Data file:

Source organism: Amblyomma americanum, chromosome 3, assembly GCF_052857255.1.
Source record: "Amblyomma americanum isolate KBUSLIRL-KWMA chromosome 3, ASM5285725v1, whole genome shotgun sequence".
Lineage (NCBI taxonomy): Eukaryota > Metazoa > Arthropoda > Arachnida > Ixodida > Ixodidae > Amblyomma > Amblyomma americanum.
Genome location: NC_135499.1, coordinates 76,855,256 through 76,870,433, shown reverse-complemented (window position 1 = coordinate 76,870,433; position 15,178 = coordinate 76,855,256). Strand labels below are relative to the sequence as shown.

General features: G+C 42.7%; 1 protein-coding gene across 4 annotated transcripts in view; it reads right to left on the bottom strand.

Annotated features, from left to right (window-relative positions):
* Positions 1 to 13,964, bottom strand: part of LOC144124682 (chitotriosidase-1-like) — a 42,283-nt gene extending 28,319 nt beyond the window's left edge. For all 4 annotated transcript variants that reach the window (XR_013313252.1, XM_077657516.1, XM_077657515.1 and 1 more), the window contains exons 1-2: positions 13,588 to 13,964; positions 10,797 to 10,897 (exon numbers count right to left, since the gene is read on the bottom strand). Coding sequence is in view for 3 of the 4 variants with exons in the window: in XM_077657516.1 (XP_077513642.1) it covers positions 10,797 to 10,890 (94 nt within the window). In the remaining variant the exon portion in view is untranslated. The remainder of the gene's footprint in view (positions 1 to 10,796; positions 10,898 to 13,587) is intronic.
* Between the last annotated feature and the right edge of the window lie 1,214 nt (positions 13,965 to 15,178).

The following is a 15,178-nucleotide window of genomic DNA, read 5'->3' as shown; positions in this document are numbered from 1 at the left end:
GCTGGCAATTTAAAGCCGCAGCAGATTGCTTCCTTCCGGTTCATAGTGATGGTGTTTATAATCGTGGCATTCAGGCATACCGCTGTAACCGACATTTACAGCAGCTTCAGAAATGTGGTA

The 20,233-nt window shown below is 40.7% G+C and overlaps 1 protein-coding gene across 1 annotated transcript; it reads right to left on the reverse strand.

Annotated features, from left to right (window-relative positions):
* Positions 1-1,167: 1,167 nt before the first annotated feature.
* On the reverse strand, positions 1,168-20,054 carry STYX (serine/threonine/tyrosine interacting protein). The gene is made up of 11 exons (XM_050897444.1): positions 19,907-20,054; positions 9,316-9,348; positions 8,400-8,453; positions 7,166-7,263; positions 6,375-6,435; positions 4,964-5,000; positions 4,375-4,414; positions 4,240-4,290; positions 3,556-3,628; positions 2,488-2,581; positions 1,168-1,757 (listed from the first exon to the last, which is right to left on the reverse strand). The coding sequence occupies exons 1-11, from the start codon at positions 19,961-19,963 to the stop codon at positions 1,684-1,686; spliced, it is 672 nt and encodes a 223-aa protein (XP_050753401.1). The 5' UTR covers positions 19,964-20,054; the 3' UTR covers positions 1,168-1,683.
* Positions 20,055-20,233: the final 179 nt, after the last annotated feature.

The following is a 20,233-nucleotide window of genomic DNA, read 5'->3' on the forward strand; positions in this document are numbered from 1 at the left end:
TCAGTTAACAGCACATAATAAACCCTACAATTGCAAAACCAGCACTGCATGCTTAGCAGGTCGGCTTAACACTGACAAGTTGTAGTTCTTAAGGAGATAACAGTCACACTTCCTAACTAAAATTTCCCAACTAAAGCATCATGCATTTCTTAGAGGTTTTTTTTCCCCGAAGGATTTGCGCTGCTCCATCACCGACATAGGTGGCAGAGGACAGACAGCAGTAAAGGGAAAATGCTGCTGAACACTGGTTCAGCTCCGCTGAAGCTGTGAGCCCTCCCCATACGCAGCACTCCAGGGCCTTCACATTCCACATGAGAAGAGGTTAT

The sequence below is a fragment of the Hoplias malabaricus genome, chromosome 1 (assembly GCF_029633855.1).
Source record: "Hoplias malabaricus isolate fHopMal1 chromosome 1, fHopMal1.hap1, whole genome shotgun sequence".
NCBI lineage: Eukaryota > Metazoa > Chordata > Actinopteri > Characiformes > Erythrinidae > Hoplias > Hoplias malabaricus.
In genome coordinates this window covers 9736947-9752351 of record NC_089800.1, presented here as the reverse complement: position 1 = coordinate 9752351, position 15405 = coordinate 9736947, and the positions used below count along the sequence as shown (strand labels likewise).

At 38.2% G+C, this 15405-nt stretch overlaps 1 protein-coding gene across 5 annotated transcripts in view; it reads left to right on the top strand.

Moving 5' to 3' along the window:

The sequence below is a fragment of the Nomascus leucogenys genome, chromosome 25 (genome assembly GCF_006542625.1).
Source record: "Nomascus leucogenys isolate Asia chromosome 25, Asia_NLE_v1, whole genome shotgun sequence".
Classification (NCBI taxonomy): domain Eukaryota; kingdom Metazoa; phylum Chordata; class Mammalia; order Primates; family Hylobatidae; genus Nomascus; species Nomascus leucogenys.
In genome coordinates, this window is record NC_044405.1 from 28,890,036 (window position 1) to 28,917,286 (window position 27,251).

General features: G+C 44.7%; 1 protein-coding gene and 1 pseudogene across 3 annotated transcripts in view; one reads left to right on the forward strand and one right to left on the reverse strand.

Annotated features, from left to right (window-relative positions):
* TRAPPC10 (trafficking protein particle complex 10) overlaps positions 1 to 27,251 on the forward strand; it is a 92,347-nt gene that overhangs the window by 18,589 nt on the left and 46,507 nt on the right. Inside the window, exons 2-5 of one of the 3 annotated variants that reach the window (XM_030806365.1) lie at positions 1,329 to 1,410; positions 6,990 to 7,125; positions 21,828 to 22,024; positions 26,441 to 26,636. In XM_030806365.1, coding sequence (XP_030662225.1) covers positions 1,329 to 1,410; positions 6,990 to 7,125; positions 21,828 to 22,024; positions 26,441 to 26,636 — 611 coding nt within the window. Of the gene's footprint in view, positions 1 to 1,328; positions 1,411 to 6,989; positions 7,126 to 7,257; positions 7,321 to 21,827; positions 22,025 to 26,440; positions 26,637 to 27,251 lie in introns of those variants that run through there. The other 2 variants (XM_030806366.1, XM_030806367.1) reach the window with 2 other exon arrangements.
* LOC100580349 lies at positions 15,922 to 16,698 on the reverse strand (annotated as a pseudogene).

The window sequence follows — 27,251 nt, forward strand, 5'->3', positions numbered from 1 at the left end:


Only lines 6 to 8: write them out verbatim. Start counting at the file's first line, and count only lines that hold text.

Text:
Annotated features, from left to right (window-relative positions):
* Positions 1 to 13,964, bottom strand: part of LOC144124682 (chitotriosidase-1-like) — a 42,283-nt gene extending 28,319 nt beyond the window's left edge. For all 4 annotated transcript variants that reach the window (XR_013313252.1, XM_077657516.1, XM_077657515.1 and 1 more), the window contains exons 1-2: positions 13,588 to 13,964; positions 10,797 to 10,897 (exon numbers count right to left, since the gene is read on the bottom strand). Coding sequence is in view for 3 of the 4 variants with exons in the window: in XM_077657516.1 (XP_077513642.1) it covers positions 10,797 to 10,890 (94 nt within the window). In the remaining variant the exon portion in view is untranslated. The remainder of the gene's footprint in view (positions 1 to 10,796; positions 10,898 to 13,587) is intronic.
* Between the last annotated feature and the right edge of the window lie 1,214 nt (positions 13,965 to 15,178).